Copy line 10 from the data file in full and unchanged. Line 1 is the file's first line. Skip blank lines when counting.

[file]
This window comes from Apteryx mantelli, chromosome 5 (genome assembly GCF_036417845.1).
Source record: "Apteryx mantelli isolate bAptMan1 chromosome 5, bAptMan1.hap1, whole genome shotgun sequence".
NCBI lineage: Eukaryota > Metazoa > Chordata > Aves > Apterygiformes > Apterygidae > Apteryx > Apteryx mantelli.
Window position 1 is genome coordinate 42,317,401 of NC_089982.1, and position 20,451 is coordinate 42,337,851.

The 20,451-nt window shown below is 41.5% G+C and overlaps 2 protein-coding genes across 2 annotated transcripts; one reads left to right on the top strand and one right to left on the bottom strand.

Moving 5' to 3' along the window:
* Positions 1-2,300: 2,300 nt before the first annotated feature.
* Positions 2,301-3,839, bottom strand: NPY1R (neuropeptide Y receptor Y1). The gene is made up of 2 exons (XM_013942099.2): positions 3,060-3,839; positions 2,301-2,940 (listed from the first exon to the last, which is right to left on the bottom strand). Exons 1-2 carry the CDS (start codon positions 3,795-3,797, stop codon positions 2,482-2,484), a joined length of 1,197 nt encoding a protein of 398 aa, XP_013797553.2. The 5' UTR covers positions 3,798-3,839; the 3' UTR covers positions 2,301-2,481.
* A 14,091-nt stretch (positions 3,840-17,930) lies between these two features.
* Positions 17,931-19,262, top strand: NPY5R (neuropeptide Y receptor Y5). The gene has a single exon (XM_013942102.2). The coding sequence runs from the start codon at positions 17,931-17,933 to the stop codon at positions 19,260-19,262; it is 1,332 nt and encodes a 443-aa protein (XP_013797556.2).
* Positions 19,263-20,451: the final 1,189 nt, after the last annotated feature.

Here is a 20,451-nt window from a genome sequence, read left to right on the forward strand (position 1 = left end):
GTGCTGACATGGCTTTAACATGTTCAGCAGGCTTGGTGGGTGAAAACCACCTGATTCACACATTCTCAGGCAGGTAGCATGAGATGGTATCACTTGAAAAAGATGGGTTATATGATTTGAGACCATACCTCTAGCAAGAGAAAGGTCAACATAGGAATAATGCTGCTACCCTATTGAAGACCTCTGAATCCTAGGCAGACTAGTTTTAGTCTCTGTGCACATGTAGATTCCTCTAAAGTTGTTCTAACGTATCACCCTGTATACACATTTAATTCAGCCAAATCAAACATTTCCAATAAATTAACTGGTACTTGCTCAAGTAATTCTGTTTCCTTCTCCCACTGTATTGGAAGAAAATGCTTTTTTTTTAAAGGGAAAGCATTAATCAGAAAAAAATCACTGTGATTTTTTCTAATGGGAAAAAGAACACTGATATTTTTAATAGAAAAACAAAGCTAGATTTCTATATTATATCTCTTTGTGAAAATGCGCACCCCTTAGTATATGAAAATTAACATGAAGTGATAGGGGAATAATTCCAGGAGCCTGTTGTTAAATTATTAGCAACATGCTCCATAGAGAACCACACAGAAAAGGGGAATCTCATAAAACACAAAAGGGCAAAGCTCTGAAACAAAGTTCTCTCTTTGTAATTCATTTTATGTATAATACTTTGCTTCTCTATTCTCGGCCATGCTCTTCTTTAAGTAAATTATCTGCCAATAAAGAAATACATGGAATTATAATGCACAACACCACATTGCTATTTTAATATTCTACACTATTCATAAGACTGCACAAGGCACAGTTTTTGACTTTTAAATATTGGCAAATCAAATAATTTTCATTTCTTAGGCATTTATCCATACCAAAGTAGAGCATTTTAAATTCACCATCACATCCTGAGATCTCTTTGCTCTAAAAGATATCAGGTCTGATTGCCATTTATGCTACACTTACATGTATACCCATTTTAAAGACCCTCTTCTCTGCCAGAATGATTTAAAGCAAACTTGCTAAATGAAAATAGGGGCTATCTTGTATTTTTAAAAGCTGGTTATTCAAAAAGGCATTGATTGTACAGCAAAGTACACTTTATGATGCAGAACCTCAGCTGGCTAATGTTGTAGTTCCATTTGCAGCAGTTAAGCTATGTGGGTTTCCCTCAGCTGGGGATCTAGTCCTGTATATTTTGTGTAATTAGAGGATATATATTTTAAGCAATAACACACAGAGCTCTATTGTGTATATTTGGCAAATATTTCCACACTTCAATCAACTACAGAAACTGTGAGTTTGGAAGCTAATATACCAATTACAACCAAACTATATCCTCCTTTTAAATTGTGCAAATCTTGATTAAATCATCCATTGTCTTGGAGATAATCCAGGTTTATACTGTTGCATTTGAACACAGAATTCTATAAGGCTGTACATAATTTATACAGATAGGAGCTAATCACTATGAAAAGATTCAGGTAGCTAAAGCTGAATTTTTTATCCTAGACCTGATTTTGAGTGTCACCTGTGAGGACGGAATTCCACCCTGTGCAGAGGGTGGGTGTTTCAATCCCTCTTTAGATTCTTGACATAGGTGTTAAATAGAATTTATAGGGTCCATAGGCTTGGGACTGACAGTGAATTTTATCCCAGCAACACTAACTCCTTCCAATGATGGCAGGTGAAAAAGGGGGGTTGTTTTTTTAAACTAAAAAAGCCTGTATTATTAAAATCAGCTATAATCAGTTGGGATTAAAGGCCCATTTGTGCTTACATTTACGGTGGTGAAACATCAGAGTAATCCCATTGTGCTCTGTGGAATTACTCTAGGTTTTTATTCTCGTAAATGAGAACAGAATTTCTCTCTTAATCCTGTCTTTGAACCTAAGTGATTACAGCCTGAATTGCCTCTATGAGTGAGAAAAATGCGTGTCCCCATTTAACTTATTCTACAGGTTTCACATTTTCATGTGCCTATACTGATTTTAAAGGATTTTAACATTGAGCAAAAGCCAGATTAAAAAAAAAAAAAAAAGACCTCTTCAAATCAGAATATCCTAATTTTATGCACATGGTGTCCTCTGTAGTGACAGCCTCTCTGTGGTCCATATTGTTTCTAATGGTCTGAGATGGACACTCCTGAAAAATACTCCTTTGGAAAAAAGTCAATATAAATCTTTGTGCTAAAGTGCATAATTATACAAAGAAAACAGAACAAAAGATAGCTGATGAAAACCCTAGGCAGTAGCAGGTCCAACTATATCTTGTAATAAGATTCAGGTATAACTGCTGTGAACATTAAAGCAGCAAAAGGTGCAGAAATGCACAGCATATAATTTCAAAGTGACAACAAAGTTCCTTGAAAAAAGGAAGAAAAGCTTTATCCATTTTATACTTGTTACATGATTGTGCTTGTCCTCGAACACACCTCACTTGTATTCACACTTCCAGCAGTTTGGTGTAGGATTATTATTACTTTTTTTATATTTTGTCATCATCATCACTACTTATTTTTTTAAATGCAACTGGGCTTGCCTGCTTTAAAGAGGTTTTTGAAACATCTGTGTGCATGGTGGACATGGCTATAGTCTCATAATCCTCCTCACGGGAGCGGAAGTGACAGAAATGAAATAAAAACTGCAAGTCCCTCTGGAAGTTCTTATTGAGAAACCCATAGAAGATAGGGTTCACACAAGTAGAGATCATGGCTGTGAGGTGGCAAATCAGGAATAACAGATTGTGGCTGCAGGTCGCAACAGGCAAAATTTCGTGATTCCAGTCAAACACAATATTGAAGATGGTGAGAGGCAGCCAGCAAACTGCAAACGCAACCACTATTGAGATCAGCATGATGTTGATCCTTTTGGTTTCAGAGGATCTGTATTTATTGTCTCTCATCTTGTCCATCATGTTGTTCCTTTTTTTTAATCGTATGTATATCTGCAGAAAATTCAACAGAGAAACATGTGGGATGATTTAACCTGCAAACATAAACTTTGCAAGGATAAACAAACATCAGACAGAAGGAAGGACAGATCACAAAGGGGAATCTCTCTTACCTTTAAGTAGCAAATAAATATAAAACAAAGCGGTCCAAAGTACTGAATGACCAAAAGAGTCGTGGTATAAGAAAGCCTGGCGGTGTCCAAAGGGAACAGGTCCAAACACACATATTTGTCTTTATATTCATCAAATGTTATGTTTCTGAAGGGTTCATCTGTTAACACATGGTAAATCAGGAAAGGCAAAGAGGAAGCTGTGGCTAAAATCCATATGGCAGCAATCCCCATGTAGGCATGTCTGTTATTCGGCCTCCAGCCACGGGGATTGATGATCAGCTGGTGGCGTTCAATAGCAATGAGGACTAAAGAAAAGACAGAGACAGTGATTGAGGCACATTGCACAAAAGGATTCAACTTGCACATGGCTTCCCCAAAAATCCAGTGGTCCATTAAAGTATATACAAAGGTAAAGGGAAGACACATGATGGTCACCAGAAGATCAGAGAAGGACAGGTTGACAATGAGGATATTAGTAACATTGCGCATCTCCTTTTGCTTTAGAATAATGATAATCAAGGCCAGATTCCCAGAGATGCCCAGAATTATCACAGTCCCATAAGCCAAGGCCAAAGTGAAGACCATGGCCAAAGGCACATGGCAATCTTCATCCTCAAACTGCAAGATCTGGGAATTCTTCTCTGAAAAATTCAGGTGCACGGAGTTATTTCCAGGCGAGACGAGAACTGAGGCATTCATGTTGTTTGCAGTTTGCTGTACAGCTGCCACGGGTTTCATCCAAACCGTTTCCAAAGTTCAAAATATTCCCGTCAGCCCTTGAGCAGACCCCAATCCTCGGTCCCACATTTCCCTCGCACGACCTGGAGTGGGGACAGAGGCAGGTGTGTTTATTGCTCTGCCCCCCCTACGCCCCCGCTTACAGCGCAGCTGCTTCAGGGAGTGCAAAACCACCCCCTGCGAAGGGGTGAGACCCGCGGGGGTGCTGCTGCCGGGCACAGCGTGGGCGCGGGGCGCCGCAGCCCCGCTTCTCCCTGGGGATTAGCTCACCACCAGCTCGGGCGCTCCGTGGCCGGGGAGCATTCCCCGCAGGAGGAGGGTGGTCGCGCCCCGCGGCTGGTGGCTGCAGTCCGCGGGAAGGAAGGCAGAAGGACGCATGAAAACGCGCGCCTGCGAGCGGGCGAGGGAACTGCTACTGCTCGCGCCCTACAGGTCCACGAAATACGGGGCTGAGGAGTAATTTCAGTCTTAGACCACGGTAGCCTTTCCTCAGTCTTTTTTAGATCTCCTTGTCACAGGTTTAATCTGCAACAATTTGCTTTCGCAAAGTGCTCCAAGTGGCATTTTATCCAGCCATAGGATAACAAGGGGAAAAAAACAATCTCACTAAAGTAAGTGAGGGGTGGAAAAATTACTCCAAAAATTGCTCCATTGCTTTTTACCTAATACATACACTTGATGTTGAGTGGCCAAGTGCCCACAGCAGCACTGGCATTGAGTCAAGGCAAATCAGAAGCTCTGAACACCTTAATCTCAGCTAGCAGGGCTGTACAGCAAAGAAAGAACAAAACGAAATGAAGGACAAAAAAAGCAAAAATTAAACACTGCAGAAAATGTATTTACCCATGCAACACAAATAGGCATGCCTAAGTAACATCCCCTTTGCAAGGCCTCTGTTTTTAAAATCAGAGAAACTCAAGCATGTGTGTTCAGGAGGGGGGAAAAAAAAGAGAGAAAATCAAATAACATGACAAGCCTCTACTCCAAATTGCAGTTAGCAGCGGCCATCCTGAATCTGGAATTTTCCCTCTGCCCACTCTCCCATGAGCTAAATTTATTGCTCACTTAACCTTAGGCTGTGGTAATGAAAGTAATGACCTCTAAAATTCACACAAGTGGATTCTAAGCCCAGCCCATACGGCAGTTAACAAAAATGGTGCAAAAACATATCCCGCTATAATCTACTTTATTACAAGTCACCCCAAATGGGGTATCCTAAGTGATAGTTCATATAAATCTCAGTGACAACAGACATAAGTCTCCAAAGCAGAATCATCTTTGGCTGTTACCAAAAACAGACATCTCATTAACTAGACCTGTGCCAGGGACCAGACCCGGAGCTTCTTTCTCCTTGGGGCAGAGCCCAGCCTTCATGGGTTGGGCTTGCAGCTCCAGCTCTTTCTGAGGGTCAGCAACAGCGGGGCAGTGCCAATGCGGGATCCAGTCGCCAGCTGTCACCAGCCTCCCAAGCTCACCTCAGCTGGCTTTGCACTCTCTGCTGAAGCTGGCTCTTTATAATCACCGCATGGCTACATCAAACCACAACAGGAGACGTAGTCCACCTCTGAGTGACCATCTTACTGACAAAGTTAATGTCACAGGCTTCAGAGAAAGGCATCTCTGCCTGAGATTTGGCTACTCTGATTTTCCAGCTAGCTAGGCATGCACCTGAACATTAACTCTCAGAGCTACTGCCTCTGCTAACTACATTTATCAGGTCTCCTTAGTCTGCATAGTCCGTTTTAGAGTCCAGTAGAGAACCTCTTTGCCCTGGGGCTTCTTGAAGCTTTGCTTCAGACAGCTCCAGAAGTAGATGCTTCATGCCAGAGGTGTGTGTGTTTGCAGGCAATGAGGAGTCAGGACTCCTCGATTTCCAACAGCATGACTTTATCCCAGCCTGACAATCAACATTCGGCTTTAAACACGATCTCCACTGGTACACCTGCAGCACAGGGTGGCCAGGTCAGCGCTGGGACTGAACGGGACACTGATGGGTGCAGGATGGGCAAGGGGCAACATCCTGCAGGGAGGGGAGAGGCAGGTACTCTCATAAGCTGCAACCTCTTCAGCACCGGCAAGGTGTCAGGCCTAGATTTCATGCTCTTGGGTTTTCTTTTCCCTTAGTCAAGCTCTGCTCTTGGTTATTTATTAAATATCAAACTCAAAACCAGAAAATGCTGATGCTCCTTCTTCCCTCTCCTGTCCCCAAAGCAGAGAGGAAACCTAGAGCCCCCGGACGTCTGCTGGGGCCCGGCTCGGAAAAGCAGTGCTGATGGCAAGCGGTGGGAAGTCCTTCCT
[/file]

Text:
* Positions 17,931-19,262, top strand: NPY5R (neuropeptide Y receptor Y5). The gene has a single exon (XM_013942102.2). The coding sequence runs from the start codon at positions 17,931-17,933 to the stop codon at positions 19,260-19,262; it is 1,332 nt and encodes a 443-aa protein (XP_013797556.2).